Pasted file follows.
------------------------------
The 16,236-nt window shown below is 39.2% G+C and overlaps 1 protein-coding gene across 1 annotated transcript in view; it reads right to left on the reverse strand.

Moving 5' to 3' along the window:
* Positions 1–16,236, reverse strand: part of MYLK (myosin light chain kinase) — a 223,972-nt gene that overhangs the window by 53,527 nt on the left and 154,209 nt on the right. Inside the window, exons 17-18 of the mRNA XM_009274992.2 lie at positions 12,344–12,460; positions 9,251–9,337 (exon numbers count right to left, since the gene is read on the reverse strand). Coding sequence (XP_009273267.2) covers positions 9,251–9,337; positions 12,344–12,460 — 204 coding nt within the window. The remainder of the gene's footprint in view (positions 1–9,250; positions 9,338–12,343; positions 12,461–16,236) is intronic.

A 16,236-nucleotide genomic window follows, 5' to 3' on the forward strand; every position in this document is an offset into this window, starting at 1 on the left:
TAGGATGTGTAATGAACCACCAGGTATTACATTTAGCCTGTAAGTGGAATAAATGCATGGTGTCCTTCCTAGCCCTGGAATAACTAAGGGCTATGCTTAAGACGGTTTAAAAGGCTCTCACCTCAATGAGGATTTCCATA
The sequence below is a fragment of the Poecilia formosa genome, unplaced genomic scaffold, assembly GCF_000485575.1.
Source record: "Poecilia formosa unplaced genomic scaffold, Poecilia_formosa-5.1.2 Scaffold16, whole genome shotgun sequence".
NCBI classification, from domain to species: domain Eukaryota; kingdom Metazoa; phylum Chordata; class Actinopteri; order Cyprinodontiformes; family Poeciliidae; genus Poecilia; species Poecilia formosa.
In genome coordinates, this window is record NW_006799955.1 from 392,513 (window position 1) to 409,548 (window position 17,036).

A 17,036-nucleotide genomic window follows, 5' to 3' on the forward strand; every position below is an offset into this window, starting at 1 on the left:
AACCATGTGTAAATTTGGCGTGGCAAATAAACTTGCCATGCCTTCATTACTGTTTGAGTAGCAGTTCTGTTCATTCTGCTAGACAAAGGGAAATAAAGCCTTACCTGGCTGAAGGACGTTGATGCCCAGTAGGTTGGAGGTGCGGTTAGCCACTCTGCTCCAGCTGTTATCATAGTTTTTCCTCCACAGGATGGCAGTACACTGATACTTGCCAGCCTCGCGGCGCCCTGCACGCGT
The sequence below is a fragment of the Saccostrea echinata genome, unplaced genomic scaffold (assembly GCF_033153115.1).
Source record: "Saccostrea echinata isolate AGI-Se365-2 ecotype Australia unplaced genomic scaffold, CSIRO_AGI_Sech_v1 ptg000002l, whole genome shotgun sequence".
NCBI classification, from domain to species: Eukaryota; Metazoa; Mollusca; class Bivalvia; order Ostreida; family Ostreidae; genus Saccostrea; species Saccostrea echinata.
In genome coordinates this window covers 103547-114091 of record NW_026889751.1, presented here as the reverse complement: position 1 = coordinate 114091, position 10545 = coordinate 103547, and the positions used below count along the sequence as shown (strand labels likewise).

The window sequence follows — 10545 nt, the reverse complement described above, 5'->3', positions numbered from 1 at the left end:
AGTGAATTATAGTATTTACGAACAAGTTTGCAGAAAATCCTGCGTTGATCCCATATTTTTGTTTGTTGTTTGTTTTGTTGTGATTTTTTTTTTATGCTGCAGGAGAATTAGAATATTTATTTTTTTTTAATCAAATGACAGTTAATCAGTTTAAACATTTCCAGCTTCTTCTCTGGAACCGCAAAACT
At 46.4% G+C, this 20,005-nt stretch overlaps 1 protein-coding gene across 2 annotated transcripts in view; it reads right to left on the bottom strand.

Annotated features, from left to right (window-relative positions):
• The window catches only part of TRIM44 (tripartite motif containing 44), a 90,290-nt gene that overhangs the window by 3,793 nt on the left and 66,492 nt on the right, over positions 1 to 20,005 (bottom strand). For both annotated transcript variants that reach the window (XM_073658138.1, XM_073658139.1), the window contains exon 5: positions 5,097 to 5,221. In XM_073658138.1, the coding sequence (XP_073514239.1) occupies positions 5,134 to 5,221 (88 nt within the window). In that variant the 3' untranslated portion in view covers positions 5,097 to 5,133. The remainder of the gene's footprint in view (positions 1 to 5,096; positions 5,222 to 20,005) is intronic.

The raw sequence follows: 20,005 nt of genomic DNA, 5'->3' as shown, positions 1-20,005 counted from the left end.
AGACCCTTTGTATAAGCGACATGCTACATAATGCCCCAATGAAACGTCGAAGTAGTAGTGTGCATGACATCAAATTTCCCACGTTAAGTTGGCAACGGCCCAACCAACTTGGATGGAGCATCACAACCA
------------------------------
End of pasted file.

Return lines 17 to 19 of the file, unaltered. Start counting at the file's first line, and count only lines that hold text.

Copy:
AGTGAATTATAGTATTTACGAACAAGTTTGCAGAAAATCCTGCGTTGATCCCATATTTTTGTTTGTTGTTTGTTTTGTTGTGATTTTTTTTTTATGCTGCAGGAGAATTAGAATATTTATTTTTTTTTAATCAAATGACAGTTAATCAGTTTAAACATTTCCAGCTTCTTCTCTGGAACCGCAAAACT
At 46.4% G+C, this 20,005-nt stretch overlaps 1 protein-coding gene across 2 annotated transcripts in view; it reads right to left on the bottom strand.

Annotated features, from left to right (window-relative positions):